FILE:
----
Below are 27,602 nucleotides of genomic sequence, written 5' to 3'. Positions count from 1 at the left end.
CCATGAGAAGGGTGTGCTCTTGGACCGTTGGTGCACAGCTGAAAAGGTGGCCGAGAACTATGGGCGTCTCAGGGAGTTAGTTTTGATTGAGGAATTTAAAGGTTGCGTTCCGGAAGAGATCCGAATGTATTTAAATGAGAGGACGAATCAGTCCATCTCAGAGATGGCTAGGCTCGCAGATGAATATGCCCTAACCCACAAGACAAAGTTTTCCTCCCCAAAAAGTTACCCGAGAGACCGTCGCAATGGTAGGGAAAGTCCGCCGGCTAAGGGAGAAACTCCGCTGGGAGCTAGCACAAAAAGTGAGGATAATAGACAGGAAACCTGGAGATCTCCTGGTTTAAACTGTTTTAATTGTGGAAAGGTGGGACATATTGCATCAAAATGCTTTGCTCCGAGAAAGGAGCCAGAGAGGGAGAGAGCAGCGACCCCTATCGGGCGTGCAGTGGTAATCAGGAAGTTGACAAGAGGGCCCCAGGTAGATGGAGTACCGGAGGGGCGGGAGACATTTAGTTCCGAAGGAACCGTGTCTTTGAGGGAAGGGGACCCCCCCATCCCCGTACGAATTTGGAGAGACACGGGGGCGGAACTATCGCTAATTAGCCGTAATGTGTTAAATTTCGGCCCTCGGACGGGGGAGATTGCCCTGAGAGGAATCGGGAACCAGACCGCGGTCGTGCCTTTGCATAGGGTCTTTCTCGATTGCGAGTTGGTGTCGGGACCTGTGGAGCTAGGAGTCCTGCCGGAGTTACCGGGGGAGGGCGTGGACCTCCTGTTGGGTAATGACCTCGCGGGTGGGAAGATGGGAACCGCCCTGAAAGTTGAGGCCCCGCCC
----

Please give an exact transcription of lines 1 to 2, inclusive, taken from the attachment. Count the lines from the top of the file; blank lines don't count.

Below are 27,602 nucleotides of genomic sequence, written 5' to 3'. Positions count from 1 at the left end.
CCATGAGAAGGGTGTGCTCTTGGACCGTTGGTGCACAGCTGAAAAGGTGGCCGAGAACTATGGGCGTCTCAGGGAGTTAGTTTTGATTGAGGAATTTAAAGGTTGCGTTCCGGAAGAGATCCGAATGTATTTAAATGAGAGGACGAATCAGTCCATCTCAGAGATGGCTAGGCTCGCAGATGAATATGCCCTAACCCACAAGACAAAGTTTTCCTCCCCAAAAAGTTACCCGAGAGACCGTCGCAATGGTAGGGAAAGTCCGCCGGCTAAGGGAGAAACTCCGCTGGGAGCTAGCACAAAAAGTGAGGATAATAGACAGGAAACCTGGAGATCTCCTGGTTTAAACTGTTTTAATTGTGGAAAGGTGGGACATATTGCATCAAAATGCTTTGCTCCGAGAAAGGAGCCAGAGAGGGAGAGAGCAGCGACCCCTATCGGGCGTGCAGTGGTAATCAGGAAGTTGACAAGAGGGCCCCAGGTAGATGGAGTACCGGAGGGGCGGGAGACATTTAGTTCCGAAGGAACCGTGTCTTTGAGGGAAGGGGACCCCCCCATCCCCGTACGAATTTGGAGAGACACGGGGGCGGAACTATCGCTAATTAGCCGTAATGTGTTAAATTTCGGCCCTCGGACGGGGGAGATTGCCCTGAGAGGAATCGGGAACCAGACCGCGGTCGTGCCTTTGCATAGGGTCTTTCTCGATTGCGAGTTGGTGTCGGGACCTGTGGAGCTAGGAGTCCTGCCGGAGTTACCGGGGGAGGGCGTGGACCTCCTGTTGGGTAATGACCTCGCGGGTGGGAAGATGGGAACCGCCCTGAAAGTTGAGGCCCCGCCC